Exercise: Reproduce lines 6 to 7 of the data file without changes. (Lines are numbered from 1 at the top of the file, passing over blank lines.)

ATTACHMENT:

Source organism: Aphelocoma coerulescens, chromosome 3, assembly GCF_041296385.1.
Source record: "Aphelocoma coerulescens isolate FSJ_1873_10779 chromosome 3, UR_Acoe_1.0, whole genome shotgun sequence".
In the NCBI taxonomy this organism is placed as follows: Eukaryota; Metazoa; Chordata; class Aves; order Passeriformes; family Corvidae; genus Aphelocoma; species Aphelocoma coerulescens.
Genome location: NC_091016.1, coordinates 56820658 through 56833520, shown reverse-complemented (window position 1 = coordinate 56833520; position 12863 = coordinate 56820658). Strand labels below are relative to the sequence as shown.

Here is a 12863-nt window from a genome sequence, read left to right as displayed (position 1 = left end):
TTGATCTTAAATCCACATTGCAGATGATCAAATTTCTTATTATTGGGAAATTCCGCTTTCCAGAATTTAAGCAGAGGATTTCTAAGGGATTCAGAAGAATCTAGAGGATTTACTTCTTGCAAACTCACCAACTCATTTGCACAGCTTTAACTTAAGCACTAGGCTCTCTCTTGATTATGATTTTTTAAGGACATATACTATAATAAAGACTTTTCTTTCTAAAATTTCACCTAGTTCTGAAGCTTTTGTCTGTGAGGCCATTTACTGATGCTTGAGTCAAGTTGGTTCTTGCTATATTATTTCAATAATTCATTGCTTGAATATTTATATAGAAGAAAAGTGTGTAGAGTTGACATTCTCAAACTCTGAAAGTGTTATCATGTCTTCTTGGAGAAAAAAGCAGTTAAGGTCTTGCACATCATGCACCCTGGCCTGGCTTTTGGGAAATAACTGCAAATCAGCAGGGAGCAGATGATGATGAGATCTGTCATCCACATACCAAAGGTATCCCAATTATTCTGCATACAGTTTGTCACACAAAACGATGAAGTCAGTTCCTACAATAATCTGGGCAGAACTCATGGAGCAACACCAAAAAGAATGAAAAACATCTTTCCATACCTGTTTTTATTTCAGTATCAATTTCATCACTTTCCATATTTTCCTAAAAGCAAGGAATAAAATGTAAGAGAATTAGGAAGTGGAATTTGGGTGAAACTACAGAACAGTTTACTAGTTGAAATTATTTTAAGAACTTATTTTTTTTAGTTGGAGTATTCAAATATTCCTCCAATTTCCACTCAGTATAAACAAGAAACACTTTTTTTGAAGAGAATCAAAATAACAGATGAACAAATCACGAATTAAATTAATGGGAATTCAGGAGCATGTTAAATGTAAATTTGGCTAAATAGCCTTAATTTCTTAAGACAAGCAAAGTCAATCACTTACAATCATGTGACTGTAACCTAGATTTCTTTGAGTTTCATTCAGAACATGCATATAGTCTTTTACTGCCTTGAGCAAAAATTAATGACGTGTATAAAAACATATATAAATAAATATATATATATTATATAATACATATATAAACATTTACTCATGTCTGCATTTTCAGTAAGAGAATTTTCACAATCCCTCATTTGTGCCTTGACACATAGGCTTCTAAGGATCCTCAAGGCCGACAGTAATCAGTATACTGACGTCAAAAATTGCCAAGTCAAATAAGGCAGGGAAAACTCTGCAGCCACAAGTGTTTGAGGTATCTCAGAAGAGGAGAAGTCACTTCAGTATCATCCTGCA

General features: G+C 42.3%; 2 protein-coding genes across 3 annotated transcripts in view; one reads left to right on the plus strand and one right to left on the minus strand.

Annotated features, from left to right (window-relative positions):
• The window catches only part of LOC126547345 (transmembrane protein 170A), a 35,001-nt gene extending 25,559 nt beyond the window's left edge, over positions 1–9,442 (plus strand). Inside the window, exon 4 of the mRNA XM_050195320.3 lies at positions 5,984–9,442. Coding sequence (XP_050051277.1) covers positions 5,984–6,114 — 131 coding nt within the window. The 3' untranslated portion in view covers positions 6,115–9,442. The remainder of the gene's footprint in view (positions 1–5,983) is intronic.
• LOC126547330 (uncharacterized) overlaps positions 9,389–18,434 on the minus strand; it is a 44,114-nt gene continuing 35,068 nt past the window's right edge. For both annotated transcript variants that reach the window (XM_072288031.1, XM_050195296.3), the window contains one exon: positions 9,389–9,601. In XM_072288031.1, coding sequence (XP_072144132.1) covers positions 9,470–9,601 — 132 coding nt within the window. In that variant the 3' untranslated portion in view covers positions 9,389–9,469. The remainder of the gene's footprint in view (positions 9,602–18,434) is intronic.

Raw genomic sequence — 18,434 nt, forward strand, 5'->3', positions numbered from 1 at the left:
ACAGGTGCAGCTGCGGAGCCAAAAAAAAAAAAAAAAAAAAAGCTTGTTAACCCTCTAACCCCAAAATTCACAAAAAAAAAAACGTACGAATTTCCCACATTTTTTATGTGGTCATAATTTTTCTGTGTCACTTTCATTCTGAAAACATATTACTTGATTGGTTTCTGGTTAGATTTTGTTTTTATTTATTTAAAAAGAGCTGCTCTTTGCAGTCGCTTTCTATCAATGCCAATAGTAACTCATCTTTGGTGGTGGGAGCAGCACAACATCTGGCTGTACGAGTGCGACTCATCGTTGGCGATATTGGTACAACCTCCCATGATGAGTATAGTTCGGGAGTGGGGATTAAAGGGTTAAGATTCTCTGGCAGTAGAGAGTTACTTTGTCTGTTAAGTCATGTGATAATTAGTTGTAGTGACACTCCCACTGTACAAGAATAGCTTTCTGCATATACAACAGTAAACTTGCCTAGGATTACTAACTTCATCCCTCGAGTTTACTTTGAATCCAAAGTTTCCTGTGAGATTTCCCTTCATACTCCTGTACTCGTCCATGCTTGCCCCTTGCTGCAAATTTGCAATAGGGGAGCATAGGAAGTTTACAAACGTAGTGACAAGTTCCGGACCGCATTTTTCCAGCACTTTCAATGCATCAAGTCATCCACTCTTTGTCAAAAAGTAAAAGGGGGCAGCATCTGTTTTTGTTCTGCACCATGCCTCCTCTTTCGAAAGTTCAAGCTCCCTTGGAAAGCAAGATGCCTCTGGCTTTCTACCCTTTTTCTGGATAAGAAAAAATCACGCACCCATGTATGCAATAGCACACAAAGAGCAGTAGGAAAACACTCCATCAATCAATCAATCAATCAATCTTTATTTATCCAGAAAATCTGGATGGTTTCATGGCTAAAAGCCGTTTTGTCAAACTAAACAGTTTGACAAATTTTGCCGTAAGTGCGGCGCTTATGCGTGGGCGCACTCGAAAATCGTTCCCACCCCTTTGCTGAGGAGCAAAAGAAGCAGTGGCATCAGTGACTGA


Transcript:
TTGATCTTAAATCCACATTGCAGATGATCAAATTTCTTATTATTGGGAAATTCCGCTTTCCAGAATTTAAGCAGAGGATTTCTAAGGGATTCAGAAGAATCTAGAGGATTTACTTCTTGCAAACTCACCAACTCATTTGCACAGCTTTAACTTAAGCACTAGGCTCTCTCTTGATTATGATTTTTTAAGGACATATACTATAATAAAGACTTTTCTTTCTAAAATTTCACCTAGTTCTGAAGCTTTTGTCTGTGAGGCCATTTACTGATGCTTGAGTCAAGTTGGTTCTTGCTATATTATTTCAATAATTCATTGCTTGAATATTTATATAGAAGAAAAGTGTGTAGAGTTGACATTCTCAAACTCTGAAAGTGTTATCATGTCTTCTTGGAGAAAAAAGCAGTTAAGGTCTTGCACATCATGCACCCTGGCCTGGCTTTTGGGAAATAACTGCAAATCAGCAGGGAGCAGATGATGATGAGATCTGTCATCCACATACCAAAGGTATCCCAATTATTCTGCATACAGTTTGTCACACAAAACGATGAAGTCAGTTCCTACAATAATCTGGGCAGAACTCATGGAGCAACACCAAAAAGAATGAAAAACATCTTTCCATACCTGTTTTTATTTCAGTATCAATTTCATCACTTTCCATATTTTCCTAAAAGCAAGGAATAAAATGTAAGAGAATTAGGAAGTGGAATTTGGGTGAAACTACAGAACAGTTTACTAGTTGAAATTATTTTAAGAACTTATTTTTTTTAGTTGGAGTATTCAAATATTCCTCCAATTTCCACTCAGTATAAACAAGAAACACTTTTTTTGAAGAGAATCAAAATAACAGATGAACAAATCACGAATTAAATTAATGGGAATTCAGGAGCATGTTAAATGTAAATTTGGCTAAATAGCCTTAATTTCTTAAGACAAGCAAAGTCAATCACTTACAATCATGTGACTGTAACCTAGATTTCTTTGAGTTTCATTCAGAACATGCATATAGTCTTTTACTGCCTTGAGCAAAAATTAATGACGTGTATAAAAACATATATAAATAAATATATATATATTATATAATACATATATAAACATTTACTCATGTCTGCATTTTCAGTAAGAGAATTTTCACAATCCCTCATTTGTGCCTTGACACATAGGCTTCTAAGGATCCTCAAGGCCGACAGTAATCAGTATACTGACGTCAAAAATTGCCAAGTCAAATAAGGCAGGGAAAACTCTGCAGCCACAAGTGTTTGAGGTATCTCAGAAGAGGAGAAGTCACTTCAGTATCATCCTGCA

General features: G+C 42.3%; 2 protein-coding genes across 3 annotated transcripts in view; one reads left to right on the plus strand and one right to left on the minus strand.